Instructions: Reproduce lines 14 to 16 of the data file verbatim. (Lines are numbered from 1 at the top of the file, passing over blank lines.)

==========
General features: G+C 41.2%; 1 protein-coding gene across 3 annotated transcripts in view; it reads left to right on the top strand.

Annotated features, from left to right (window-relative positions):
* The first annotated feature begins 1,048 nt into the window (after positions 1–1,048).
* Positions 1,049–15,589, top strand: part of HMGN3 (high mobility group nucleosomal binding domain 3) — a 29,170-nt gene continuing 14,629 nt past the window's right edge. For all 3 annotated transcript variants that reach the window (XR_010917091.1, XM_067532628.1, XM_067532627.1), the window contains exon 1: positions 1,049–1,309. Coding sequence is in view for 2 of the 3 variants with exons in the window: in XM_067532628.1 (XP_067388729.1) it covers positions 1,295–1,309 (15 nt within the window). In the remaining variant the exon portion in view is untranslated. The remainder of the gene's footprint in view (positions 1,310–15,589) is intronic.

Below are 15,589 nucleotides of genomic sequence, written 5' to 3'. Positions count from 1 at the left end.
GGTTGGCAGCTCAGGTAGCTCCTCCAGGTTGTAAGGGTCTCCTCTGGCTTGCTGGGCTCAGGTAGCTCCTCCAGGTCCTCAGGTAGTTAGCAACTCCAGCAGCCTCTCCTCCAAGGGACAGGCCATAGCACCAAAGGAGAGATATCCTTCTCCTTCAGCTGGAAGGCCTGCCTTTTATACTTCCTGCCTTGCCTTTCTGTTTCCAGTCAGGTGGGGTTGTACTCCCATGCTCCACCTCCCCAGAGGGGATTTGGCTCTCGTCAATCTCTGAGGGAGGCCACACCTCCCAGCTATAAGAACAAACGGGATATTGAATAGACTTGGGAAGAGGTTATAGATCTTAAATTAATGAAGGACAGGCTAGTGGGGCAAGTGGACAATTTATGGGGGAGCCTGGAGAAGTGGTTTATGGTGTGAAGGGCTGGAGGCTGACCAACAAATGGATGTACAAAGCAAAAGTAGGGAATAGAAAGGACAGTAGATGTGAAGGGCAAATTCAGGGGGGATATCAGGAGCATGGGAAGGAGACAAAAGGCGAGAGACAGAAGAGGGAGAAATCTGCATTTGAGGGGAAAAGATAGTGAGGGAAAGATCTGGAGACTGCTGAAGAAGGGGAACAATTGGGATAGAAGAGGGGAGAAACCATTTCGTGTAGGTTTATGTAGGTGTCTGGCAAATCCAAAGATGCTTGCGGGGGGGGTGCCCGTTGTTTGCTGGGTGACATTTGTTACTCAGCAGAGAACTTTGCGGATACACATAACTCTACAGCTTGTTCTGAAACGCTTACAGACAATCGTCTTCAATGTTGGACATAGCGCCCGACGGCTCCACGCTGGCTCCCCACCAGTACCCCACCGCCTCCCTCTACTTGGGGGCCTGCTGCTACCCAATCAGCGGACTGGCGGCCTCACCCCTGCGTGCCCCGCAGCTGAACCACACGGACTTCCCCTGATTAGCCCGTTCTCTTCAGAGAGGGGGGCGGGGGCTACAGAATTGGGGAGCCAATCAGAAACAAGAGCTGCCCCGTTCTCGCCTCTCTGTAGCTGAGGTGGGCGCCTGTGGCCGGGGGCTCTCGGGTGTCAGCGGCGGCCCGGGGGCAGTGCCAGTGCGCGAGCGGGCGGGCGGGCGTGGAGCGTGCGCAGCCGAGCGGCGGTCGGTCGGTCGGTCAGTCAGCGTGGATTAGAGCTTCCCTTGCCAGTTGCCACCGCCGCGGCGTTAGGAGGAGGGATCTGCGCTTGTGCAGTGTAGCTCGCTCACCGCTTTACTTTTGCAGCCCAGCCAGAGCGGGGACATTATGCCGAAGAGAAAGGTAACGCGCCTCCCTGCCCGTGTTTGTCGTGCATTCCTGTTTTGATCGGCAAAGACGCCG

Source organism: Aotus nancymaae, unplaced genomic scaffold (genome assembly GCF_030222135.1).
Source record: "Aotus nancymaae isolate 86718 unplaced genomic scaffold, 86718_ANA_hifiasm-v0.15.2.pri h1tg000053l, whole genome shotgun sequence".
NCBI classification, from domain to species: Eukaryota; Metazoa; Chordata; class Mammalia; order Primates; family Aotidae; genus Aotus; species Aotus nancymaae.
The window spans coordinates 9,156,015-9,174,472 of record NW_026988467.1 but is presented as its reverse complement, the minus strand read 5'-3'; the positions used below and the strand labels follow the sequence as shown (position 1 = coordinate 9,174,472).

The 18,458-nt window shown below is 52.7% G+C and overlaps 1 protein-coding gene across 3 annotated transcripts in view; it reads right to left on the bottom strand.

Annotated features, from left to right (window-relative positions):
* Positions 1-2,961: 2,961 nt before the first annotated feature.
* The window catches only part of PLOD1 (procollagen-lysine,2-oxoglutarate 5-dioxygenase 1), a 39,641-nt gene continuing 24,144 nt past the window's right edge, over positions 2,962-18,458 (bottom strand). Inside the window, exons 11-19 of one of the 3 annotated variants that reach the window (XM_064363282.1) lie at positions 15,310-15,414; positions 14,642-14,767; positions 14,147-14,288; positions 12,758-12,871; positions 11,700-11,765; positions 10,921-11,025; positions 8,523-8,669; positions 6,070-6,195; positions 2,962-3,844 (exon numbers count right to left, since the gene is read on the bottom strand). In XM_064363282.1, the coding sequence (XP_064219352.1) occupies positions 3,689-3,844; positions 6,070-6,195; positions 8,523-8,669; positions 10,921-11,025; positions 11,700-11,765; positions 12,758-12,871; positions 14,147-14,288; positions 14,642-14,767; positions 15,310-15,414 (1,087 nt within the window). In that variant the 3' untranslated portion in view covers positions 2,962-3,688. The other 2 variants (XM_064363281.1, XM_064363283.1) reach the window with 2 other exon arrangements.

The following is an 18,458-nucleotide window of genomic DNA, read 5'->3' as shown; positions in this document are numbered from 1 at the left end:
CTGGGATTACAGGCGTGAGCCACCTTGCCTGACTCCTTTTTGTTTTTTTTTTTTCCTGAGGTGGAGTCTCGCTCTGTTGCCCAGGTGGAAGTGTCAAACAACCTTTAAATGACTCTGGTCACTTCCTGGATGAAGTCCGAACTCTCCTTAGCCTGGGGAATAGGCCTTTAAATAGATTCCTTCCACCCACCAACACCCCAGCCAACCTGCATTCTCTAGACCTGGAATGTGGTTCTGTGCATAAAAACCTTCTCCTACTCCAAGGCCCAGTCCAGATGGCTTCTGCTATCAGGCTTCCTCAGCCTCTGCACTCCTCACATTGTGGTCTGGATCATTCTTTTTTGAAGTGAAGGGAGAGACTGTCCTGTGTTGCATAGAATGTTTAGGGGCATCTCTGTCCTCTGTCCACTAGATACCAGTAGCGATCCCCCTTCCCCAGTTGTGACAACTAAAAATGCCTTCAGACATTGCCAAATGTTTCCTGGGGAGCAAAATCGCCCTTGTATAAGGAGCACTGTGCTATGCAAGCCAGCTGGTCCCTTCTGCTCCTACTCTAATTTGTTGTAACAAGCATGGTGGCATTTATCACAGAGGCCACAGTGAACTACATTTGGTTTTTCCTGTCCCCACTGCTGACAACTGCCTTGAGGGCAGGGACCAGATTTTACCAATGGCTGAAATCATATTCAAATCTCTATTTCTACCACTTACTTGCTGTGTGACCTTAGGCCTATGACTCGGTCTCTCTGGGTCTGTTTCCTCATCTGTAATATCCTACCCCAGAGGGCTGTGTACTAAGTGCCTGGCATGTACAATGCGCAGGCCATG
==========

* The window catches only part of PLOD1 (procollagen-lysine,2-oxoglutarate 5-dioxygenase 1), a 39,641-nt gene continuing 24,144 nt past the window's right edge, over positions 2,962-18,458 (bottom strand). Inside the window, exons 11-19 of one of the 3 annotated variants that reach the window (XM_064363282.1) lie at positions 15,310-15,414; positions 14,642-14,767; positions 14,147-14,288; positions 12,758-12,871; positions 11,700-11,765; positions 10,921-11,025; positions 8,523-8,669; positions 6,070-6,195; positions 2,962-3,844 (exon numbers count right to left, since the gene is read on the bottom strand). In XM_064363282.1, the coding sequence (XP_064219352.1) occupies positions 3,689-3,844; positions 6,070-6,195; positions 8,523-8,669; positions 10,921-11,025; positions 11,700-11,765; positions 12,758-12,871; positions 14,147-14,288; positions 14,642-14,767; positions 15,310-15,414 (1,087 nt within the window). In that variant the 3' untranslated portion in view covers positions 2,962-3,688. The other 2 variants (XM_064363281.1, XM_064363283.1) reach the window with 2 other exon arrangements.

The following is an 18,458-nucleotide window of genomic DNA, read 5'->3' as shown; positions in this document are numbered from 1 at the left end:
CTGGGATTACAGGCGTGAGCCACCTTGCCTGACTCCTTTTTGTTTTTTTTTTTTCCTGAGGTGGAGTCTCGCTCTGTTGCCCAGGTGGAAGTGTCAAACAACCTTTAAATGACTCTGGTCACTTCCTGGATGAAGTCCGAACTCTCCTTAGCCTGGGGAATAGGCCTTTAAATAGATTCCTTCCACCCACCAACACCCCAGCCAACCTGCATTCTCTAGACCTGGAATGTGGTTCTGTGCATAAAAACCTTCTCCTACTCCAAGGCCCAGTCCAGATGGCTTCTGCTATCAGGCTTCCTCAGCCTCTGCACTCCTCACATTGTGGTCTGGATCATTCTTTTTTGAAGTGAAGGGAGAGACTGTCCTGTGTTGCATAGAATGTTTAGGGGCATCTCTGTCCTCTGTCCACTAGATACCAGTAGCGATCCCCCTTCCCCAGTTGTGACAACTAAAAATGCCTTCAGACATTGCCAAATGTTTCCTGGGGAGCAAAATCGCCCTTGTATAAGGAGCACTGTGCTATGCAAGCCAGCTGGTCCCTTCTGCTCCTACTCTAATTTGTTGTAACAAGCATGGTGGCATTTATCACAGAGGCCACAGTGAACTACATTTGGTTTTTCCTGTCCCCACTGCTGACAACTGCCTTGAGGGCAGGGACCAGATTTTACCAATGGCTGAAATCATATTCAAATCTCTATTTCTACCACTTACTTGCTGTGTGACCTTAGGCCTATGACTCGGTCTCTCTGGGTCTGTTTCCTCATCTGTAATATCCTACCCCAGAGGGCTGTGTACTAAGTGCCTGGCATGTACAATGCGCAGGCCATG